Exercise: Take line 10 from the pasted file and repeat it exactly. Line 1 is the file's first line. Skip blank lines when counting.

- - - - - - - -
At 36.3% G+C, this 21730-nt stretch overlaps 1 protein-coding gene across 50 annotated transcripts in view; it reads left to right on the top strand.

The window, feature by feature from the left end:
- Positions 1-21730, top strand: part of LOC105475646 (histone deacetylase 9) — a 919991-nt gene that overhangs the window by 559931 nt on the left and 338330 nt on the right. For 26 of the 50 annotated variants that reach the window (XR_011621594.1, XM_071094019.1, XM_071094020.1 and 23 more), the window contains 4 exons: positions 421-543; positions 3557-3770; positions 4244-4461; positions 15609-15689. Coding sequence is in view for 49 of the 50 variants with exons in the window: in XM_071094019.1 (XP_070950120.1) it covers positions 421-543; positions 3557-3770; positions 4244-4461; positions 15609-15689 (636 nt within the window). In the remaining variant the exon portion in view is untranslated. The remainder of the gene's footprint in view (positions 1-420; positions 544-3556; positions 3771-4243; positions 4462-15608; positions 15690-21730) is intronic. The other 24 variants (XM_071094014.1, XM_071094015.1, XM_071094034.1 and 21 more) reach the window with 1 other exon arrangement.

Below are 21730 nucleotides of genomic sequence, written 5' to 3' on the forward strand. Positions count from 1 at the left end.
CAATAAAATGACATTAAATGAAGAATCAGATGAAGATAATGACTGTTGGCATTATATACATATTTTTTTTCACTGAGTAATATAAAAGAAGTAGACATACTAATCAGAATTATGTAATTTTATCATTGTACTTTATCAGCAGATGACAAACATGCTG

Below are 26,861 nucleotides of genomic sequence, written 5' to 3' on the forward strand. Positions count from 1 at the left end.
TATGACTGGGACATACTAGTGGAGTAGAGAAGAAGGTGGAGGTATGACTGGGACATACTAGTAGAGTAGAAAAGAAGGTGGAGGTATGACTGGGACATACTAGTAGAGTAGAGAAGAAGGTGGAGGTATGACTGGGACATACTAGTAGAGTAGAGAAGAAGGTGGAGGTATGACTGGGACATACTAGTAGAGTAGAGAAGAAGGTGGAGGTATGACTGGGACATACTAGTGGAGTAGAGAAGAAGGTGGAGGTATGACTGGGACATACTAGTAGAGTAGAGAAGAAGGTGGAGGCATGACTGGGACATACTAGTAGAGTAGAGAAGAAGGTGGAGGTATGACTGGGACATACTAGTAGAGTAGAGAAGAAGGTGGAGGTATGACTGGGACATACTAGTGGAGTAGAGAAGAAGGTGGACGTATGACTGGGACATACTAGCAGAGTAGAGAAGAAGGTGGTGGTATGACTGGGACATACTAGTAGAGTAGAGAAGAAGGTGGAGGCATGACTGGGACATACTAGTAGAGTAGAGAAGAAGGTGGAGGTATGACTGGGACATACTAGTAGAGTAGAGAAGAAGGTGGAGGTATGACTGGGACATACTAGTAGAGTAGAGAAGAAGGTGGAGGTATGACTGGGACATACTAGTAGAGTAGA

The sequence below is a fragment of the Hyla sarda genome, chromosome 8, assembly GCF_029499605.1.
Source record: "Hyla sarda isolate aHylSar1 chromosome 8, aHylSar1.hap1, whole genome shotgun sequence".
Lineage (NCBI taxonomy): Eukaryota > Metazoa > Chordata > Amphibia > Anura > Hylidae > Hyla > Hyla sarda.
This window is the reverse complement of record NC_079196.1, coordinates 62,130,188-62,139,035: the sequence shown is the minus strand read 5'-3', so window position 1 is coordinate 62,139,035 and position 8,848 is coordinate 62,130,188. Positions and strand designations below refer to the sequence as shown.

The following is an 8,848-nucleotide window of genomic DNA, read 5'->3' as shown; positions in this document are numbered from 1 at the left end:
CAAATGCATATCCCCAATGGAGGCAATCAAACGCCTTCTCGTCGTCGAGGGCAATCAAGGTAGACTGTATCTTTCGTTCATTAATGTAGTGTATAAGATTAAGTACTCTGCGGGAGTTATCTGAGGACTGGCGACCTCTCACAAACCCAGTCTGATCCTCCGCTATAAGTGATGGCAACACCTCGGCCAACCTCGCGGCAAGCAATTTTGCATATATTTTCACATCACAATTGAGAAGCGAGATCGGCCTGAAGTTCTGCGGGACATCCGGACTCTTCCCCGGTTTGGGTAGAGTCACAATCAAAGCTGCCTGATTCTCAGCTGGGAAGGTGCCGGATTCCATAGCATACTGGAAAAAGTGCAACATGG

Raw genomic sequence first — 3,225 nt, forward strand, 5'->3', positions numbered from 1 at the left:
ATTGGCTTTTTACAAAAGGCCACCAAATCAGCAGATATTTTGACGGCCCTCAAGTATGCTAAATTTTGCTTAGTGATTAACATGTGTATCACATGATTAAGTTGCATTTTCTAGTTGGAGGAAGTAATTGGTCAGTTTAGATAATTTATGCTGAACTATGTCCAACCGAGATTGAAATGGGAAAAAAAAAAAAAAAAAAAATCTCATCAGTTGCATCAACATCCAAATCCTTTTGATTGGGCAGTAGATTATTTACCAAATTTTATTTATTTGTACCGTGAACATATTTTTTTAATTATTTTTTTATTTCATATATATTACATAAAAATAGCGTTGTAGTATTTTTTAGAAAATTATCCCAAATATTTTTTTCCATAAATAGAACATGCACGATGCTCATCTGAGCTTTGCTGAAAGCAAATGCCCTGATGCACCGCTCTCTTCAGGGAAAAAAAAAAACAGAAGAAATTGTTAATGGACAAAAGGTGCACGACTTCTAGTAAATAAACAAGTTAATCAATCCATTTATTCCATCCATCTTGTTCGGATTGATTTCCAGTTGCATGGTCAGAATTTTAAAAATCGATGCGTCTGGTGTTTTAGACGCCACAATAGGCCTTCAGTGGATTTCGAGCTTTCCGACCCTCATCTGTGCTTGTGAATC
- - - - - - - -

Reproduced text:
Lineage (NCBI taxonomy): Eukaryota > Metazoa > Chordata > Amphibia > Anura > Hylidae > Hyla > Hyla sarda.